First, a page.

Yet Do I Marvel Questions and Answers

Yet Do I Marvel

The classical allusions in Countee Cullen’s poem “Yet Do I Marvel” contribute effectively to the poem in a number of ways. In lines 5-8 of the poem, the speaker alludes to the classical myths of...

Latest answer posted November 19, 2011 7:59 am UTC

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Yet Do I Marvel

A figure of speech is a type of language that is not literal. In this case, the poem takes on many meanings. It is common to use figurative language like metaphors in a sonnet. This beautiful...

Latest answer posted November 5, 2012 9:33 pm UTC

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Yet Do I Marvel

Cullen starts off by describing God in conventional terms as "good, well-meaning, kind," but then progresses to question God. He states that he realizes that, as a human, he is like a blind mole...

Latest answer posted March 23, 2019 10:32 pm UTC

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Yet Do I Marvel

This poem is about the seeming cruelty of God. Although the poem opens with the line, "I doubt not God is good, well-meaning, kind," by the end of the poem, after Cullen has listed a number of...

Latest answer posted March 29, 2019 9:34 pm UTC

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Yet Do I Marvel

To the extent that the poet is asking for something, he is asking for understanding. He wants to know why God would do various things, like making/allowing Tantalus to be punished or, at the end...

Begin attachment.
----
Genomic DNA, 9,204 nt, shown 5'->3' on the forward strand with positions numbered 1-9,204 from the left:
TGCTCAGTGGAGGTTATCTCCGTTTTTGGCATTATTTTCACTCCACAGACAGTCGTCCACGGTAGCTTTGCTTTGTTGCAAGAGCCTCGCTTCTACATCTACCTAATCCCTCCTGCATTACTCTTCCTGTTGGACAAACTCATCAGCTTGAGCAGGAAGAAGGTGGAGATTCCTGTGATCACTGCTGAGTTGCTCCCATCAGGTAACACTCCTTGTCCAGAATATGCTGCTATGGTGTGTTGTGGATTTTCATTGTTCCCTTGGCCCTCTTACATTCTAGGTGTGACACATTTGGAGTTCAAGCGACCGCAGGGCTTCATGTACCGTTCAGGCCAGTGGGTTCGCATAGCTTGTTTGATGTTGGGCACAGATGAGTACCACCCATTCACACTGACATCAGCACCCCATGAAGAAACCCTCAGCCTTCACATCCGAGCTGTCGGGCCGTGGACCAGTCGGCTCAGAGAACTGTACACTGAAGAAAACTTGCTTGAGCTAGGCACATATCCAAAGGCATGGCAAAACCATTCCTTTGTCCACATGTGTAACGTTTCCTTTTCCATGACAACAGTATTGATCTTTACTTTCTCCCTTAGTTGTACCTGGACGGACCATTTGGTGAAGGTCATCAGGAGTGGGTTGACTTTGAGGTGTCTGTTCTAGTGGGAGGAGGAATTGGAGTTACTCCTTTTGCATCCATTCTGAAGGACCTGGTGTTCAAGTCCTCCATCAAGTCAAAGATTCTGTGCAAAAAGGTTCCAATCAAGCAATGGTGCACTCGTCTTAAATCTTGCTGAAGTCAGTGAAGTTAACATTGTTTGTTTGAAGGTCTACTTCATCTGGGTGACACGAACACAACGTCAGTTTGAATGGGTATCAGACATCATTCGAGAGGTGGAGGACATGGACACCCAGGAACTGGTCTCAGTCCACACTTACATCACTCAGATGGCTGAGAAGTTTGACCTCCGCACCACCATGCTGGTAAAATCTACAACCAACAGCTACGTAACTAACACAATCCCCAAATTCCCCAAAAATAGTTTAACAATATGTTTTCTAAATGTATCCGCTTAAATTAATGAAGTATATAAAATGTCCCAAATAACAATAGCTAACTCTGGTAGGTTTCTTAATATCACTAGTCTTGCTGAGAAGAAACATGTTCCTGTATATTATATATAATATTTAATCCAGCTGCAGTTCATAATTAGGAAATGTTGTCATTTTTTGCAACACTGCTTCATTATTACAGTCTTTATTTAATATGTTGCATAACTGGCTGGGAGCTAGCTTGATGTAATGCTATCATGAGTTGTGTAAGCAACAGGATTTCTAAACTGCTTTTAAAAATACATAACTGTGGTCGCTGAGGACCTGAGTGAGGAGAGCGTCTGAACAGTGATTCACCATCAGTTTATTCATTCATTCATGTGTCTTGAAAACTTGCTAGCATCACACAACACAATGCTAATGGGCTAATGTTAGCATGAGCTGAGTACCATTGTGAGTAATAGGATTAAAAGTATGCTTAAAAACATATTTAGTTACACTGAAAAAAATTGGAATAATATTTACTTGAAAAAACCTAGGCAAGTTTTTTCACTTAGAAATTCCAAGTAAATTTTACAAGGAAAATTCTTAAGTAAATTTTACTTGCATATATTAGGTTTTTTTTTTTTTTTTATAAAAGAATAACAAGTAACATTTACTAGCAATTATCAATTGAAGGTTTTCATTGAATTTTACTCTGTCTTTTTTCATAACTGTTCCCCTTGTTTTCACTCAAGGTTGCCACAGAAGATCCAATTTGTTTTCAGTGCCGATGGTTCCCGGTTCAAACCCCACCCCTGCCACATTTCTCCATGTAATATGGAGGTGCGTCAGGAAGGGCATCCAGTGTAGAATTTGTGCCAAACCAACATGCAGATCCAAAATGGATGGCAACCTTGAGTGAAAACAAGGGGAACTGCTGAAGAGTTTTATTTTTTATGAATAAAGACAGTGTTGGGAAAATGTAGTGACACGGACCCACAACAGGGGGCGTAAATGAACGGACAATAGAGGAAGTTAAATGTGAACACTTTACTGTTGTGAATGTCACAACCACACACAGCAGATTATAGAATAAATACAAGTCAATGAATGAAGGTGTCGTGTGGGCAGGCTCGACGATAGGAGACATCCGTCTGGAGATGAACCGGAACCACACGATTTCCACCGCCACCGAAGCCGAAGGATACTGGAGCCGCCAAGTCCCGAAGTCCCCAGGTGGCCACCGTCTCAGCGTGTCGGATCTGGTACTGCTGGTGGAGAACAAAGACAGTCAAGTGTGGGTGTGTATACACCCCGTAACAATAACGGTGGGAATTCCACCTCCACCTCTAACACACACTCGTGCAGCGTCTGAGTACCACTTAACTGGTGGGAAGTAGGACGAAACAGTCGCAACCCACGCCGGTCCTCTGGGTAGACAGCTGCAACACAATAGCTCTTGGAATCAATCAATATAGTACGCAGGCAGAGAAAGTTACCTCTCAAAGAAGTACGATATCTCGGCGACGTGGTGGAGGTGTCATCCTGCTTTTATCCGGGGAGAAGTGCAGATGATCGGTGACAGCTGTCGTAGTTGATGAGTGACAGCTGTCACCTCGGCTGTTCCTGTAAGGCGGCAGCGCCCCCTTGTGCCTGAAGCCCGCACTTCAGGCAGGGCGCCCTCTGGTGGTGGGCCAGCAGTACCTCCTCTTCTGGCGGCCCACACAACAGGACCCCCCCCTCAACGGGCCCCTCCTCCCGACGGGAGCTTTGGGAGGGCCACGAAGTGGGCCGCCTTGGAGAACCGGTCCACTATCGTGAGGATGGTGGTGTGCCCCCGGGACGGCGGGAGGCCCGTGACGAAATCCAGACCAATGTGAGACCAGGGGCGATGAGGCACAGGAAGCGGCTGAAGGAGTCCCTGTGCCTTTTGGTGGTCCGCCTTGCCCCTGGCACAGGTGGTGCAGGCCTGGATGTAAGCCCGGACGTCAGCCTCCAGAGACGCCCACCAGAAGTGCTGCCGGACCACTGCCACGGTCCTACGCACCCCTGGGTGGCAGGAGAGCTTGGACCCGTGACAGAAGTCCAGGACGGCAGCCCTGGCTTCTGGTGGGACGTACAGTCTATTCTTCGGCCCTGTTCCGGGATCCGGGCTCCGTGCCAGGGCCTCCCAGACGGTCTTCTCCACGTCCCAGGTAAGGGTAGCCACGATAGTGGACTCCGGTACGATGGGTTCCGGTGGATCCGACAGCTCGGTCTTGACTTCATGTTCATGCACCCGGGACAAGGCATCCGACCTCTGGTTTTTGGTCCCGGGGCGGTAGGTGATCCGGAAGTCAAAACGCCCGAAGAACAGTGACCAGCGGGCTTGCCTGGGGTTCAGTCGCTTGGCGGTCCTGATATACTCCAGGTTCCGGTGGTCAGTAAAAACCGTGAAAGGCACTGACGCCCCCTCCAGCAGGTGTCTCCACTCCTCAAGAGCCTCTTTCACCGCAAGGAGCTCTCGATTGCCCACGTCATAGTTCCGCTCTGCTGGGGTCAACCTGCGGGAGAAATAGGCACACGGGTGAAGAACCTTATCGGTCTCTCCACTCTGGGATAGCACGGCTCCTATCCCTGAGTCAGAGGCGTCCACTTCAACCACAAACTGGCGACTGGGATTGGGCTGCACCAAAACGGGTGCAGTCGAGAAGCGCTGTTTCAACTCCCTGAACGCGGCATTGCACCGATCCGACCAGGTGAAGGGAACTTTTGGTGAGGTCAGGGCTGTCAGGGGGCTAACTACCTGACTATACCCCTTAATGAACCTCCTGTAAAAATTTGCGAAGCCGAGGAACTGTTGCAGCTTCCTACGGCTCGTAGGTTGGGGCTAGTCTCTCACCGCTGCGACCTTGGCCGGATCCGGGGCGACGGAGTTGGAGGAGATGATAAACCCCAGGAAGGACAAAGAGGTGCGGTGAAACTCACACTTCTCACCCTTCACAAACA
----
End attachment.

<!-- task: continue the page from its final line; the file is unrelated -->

Latest answer posted November 10, 2009 11:44 pm UTC

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Yet Do I Marvel

Countee [Porter] Cullen’s poem “Yet Do I Marvel” expresses his intrigue with God. It is easy to see the poet at his desk and in his chair thinking. He wonders to himself and then on paper: “ I...

Latest answer posted January 11, 2013 9:14 pm UTC

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Yet Do I Marvel

One of Cullen's strength is his ability to articulate a condition of pain and suffering which seems to transcend race, yet remind the reader of its pervasive reality. The withholding of race until...

Latest answer posted November 10, 2009 7:22 am UTC

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Yet Do I Marvel

Countee Cullen's short poem "Yes Do I Marvel" contains two classical allusions, both to notorious criminals in the mythical world. The first, Tantalus, was doomed to always be "tantalized" (the...

Latest answer posted November 17, 2011 3:11 am UTC

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Yet Do I Marvel

I think that Cullen's work is extremely profound and layered with many meanings. To attempt to quantify it in one judgment is dangerous. Being a complex man himself, it only makes some level of...

Latest answer posted November 10, 2009 8:06 am UTC

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Yet Do I Marvel

In this sonnet, Cullen is expressing some of his own pain against the lack of parity between the different elements of God's creation. He sets out by saying that he does not doubt that God means...

Latest answer posted December 21, 2019 10:39 am UTC

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Yet Do I Marvel

In this poem, the speaker seems to be a Black man who is pondering the mysteries of God's creation and his own creation specifically. He claims not to doubt that "God is good, well-meaning, kind,"...

Latest answer posted July 1, 2020 3:38 am UTC

1 educator answer